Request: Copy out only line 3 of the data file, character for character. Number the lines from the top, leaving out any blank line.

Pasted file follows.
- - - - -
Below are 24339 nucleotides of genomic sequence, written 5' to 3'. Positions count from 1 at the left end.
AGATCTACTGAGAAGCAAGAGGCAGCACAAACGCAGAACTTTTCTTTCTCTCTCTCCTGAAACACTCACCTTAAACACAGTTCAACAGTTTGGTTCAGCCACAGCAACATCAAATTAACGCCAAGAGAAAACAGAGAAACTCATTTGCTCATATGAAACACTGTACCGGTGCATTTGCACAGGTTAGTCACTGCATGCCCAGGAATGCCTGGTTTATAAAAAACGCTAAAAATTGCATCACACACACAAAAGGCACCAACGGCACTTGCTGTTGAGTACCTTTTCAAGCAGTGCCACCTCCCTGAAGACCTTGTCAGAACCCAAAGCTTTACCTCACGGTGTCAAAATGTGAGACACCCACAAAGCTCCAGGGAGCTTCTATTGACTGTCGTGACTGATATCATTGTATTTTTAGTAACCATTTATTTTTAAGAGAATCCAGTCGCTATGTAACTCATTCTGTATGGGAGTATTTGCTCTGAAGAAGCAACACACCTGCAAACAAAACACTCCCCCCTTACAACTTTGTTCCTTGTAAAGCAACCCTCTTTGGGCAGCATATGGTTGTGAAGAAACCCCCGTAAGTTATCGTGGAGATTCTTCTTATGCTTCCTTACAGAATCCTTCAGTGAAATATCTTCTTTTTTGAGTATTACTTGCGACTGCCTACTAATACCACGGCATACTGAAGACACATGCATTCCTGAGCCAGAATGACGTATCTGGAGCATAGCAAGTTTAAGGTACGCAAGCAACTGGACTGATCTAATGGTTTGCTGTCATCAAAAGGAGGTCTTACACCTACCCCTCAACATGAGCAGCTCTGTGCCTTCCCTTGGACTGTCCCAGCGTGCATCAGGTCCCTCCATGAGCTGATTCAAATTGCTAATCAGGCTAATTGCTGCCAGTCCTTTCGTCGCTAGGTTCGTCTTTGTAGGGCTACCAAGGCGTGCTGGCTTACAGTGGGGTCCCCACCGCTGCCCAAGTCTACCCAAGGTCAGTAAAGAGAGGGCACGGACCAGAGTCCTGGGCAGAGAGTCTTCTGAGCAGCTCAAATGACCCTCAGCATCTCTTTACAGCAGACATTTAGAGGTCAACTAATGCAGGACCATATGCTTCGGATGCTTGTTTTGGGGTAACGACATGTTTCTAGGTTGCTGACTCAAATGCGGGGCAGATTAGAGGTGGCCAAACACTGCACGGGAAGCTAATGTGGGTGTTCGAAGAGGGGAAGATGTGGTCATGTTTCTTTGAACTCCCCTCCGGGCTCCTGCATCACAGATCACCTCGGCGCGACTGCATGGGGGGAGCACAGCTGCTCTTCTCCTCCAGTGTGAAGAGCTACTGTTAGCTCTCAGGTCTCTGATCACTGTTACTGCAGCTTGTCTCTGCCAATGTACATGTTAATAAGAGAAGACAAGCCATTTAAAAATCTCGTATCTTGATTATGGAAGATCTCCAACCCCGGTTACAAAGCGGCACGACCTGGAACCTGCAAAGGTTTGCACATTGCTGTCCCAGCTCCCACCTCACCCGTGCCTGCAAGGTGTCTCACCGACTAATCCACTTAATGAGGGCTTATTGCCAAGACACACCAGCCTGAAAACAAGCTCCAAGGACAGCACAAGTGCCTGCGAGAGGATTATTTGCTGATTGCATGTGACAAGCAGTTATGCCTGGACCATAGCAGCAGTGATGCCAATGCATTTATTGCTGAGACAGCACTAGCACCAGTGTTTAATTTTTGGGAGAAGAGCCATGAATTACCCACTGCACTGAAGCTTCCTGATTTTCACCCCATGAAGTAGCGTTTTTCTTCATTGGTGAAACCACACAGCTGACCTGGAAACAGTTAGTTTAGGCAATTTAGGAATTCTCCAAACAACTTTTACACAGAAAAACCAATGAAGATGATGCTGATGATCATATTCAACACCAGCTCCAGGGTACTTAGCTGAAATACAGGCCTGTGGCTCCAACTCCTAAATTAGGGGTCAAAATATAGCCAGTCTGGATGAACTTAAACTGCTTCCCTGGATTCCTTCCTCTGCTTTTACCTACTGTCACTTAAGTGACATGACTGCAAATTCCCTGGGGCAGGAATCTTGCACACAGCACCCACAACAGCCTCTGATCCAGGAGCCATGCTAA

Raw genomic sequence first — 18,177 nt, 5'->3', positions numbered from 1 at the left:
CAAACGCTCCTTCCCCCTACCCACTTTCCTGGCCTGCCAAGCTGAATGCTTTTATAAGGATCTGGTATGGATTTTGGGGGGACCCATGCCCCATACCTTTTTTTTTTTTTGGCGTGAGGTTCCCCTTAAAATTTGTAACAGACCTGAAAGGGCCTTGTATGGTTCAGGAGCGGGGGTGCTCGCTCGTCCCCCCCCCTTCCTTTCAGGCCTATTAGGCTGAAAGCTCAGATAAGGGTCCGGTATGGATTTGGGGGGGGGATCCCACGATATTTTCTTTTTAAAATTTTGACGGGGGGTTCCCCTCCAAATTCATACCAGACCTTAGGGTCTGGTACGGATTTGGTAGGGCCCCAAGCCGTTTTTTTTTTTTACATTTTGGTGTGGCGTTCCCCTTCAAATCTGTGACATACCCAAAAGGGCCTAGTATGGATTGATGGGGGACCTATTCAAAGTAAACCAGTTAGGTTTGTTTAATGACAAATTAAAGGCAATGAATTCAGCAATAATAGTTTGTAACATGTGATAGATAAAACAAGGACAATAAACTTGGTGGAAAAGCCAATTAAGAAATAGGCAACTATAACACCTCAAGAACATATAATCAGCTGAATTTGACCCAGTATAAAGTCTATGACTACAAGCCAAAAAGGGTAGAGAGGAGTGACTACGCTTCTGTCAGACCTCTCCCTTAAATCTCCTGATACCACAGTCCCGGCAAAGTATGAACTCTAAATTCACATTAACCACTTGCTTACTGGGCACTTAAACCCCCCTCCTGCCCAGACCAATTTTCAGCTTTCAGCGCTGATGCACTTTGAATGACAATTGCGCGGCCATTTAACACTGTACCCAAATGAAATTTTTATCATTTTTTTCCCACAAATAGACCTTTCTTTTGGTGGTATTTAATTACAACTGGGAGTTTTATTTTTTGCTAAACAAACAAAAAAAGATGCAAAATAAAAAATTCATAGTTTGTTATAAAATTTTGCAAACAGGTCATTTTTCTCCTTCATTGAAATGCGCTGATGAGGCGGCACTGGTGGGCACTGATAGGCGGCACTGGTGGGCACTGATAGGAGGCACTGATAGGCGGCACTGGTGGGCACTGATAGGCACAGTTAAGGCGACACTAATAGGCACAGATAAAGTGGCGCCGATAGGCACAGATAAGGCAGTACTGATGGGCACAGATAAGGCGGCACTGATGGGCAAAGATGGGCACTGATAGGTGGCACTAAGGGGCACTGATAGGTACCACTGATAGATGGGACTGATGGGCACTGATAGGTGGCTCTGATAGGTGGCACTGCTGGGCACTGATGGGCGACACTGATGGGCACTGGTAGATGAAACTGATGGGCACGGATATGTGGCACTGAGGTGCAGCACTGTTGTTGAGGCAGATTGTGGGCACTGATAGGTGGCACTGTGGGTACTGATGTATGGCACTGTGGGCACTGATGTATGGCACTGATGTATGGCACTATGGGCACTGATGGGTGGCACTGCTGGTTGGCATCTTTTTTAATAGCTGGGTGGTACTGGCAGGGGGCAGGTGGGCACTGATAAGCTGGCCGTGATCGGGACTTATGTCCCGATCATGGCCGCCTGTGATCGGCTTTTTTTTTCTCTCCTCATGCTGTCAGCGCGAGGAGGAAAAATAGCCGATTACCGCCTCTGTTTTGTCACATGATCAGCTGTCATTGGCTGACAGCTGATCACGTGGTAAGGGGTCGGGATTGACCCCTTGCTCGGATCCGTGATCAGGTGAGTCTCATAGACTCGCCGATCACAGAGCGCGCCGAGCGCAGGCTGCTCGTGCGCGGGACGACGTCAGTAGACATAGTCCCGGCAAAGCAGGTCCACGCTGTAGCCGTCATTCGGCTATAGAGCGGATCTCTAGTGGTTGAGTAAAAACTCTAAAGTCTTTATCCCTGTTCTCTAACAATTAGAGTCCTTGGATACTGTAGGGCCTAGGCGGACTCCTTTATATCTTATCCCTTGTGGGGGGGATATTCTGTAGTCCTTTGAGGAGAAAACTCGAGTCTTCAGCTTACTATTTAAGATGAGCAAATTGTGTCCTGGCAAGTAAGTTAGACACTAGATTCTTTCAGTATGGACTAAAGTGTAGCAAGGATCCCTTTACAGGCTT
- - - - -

Raw genomic sequence first — 18,177 nt, 5'->3', positions numbered from 1 at the left: